By Julia Hawkins, partner, LocalGlobe

 

Healthtech — the intersection of life sciences and technology — is one area in which Europe has the potential to create world-leading companies.

 

Like most emerging ecosystems, however, there are challenges. One in particular is having big implications for the long-term success of healthtech companies: founders are giving away too much equity at the company’s inception.

Even worse, most founders are not aware that when they give away large chunks of their business, it makes it very difficult for some venture capital investors to invest.

 

Amber flags

 

To give an example, Company X pitched to LocalGlobe seeking seed stage funding last year but the founders had already given away 75% of their company to angel investors and institutions. If we had invested at this stage, we would have had to dilute the founders and earlier investors further. Down the line, it would also have made it almost impossible for later investors to put money in without restructuring the cap table.

 

Like many other VC investors, we want the company (essentially the founders plus team) to still own at least 50-60% of the business when we come to invest.

 

Founders giving away too much equity to angels is not just a huge problem for VCs. It is also a problem for the founders who agree to it, although they rarely realise until it’s too late. In the case of Company X, we liked the potential of the technology and the deep sector expertise of the team, but we had to pass.

 

I am not the only investor who recognises this issue.

 

I’ve spoken to dozens of other investors in the UK — and we estimate that about a fifth of healthtech companies are falling into this category. This means that otherwise promising companies are struggling to raise seed funding.

 

“I have seen several cases where the founding team has taken excessive dilution at an early stage,” says Tom Moon at London-based VC firm MMC. “This is an amber flag for us because founders don’t have a meaningful enough stake in the company and it becomes increasingly problematic with each equity raise.”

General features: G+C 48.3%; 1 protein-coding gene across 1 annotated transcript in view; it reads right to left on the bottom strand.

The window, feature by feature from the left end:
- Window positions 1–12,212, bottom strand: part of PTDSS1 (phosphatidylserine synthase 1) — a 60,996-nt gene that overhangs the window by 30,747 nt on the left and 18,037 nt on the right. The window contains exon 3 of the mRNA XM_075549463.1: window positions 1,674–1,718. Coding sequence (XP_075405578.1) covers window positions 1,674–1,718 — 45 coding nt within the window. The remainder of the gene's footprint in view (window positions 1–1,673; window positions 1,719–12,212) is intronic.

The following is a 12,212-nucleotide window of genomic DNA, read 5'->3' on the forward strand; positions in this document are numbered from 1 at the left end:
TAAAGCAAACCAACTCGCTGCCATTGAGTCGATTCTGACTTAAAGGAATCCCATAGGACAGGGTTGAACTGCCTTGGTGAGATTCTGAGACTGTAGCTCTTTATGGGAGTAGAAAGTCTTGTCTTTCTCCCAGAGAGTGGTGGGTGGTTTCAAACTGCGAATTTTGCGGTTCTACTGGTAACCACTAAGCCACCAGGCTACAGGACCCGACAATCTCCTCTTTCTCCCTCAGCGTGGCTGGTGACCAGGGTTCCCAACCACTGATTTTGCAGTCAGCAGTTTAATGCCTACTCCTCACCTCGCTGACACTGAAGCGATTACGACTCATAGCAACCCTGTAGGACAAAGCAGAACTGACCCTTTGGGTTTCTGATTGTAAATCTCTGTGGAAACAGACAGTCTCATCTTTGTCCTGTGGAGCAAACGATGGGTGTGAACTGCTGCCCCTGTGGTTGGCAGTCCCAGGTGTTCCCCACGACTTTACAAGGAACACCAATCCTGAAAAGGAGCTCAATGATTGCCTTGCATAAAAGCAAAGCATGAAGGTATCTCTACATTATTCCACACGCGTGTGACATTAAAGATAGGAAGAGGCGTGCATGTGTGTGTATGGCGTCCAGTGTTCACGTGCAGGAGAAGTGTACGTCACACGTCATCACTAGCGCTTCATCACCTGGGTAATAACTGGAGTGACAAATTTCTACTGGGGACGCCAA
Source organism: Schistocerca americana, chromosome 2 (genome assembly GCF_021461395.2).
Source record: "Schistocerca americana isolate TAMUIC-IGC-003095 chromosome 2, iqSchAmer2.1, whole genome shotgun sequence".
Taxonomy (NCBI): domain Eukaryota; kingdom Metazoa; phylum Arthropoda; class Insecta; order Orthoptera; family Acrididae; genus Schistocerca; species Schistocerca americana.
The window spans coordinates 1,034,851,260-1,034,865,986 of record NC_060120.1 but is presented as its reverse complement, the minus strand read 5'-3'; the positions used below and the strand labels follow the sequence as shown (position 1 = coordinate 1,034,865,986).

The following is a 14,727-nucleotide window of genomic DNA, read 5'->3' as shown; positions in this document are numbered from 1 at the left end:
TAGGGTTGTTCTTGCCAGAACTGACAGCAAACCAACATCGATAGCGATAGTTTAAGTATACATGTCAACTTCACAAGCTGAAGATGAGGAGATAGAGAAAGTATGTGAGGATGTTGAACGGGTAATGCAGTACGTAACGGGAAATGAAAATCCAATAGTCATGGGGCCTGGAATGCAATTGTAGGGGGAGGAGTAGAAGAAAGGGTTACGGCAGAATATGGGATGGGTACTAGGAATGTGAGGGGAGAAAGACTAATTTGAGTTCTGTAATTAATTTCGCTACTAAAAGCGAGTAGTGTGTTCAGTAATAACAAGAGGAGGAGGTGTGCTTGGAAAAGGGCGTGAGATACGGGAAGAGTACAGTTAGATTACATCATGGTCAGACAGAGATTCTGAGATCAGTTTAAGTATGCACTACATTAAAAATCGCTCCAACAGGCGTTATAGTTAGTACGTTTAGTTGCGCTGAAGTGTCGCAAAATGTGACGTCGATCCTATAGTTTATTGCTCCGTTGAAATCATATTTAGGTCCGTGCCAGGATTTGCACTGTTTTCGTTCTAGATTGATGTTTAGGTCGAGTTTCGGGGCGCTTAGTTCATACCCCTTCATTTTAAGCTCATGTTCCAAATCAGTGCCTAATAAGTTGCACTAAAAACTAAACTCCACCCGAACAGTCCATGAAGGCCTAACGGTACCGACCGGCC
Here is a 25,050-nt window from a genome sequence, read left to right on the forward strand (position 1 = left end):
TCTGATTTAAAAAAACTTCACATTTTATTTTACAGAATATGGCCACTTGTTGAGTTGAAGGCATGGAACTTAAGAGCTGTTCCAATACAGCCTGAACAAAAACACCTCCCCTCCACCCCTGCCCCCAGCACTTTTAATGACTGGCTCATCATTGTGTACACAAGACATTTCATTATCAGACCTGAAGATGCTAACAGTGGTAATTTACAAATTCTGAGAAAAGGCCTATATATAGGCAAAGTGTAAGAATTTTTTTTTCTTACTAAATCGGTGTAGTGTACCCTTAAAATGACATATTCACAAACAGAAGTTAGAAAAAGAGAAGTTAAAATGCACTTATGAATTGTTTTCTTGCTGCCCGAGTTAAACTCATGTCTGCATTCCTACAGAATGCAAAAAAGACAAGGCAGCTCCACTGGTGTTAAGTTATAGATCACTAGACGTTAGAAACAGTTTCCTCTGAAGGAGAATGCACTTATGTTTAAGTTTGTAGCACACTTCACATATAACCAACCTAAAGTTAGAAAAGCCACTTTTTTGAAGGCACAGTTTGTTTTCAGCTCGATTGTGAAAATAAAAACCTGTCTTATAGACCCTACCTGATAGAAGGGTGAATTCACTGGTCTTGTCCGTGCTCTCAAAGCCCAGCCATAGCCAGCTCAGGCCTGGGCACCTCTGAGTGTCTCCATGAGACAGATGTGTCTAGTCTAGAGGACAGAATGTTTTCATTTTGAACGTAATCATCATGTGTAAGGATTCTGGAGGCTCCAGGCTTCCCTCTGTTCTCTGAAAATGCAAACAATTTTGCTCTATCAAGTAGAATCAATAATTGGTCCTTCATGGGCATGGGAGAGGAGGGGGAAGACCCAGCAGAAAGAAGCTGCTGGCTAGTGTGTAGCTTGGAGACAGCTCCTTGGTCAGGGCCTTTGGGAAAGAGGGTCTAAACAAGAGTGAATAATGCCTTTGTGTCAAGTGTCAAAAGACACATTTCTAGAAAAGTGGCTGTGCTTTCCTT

Andrew Elder at fellow VC firm Albion says: “We typically aim for more than 30% with founders where the founder team are critical to the long-term success of the company and when it is seed, we want founders to still have 50%, after we have invested, depending on sector.”

 

Founders need skin in the game

 

For global, impactful healthtech companies to be created, the founders and the team that is actually building the company need to retain as large a share of the incentive and reward structure as possible.

“The road to a large outcome can be long (and dilutive), so reducing the skin in the game early reduces incentivisation,” says Irina Haivas, partner at European VC firm Atomico. Investors worry that if founders don’t own a significant portion of their business, they might be tempted to jump ship when the going gets tough.

“Cap tables also reflect the balance of power,” adds Haivas. “You want the founder to run the company and have real influence on the key decisions, not the investors.”

 

Spin-outs

 

Some investors are, however, comfortable with lower founder ownership levels, especially where the company is a therapeutic ‘spin-out’ with academic founders who have been replaced by a professional management team brought in early. Life science and biotech companies have been using this model for decades.

 

Tech transfer offices at universities typically retain more ownership in life science companies because they usually take years to develop. Many cofounders of spin-outs retain their academic position and salary and are happy to be rewarded for their entrepreneurial activity with a small equity kicker. In addition, salaries for cofounders in life science startups are often higher than they may be for early-stage tech cofounders. But the downside is that a CEO can sometimes be left with a low single digit percentage ownership of the company.

For those spin-out founders who want to stay and make a go of building a company, a lengthy negotiation with their university tech transfer office may ensue, for which they may receive little independent advice and support. Not surprisingly, the most ambitious founders can become very frustrated, and even decide to leave the UK.

For some time now entrepreneurs who start in a university lab have questioned the way that things have been done, particularly since UK universities tend to take a much higher proportion of equity than US ones. Back in 2015, a Nature Biotechnology article revealed the concerns around equity stake negotiations.

 

Change is happening, but greater awareness about the implications of this problem can only help. If VC investors find backing university spin-outs challenging because of the ownership expectations of the institution then ultimately we will see patchy commercialisation of research that could really help improve patient care, as well as our ability to build healthtech winners.

One of my fellow investors, Vishal Gulati at European VC firm Draper Esprit, believes that much of the best science in UK universities remains unexploited. For those of us who believe that bringing life sciences and tech together could eventually make a huge difference to patient outcomes, we need to fix this problem.

 

Julia Hawkins is a partner at early-stage London-based VC firm LocalGlobe. She had contributions from fellow healthtech VCs Irina Haivas, Vishal Gulati, Lina Wenner, Pam Garside, Andrew Elder, Tom Moon, James Wise, Sitar Teli, Chris Hopkins , Rebecca Todd, Lomax Ward and Peter Crane for this article.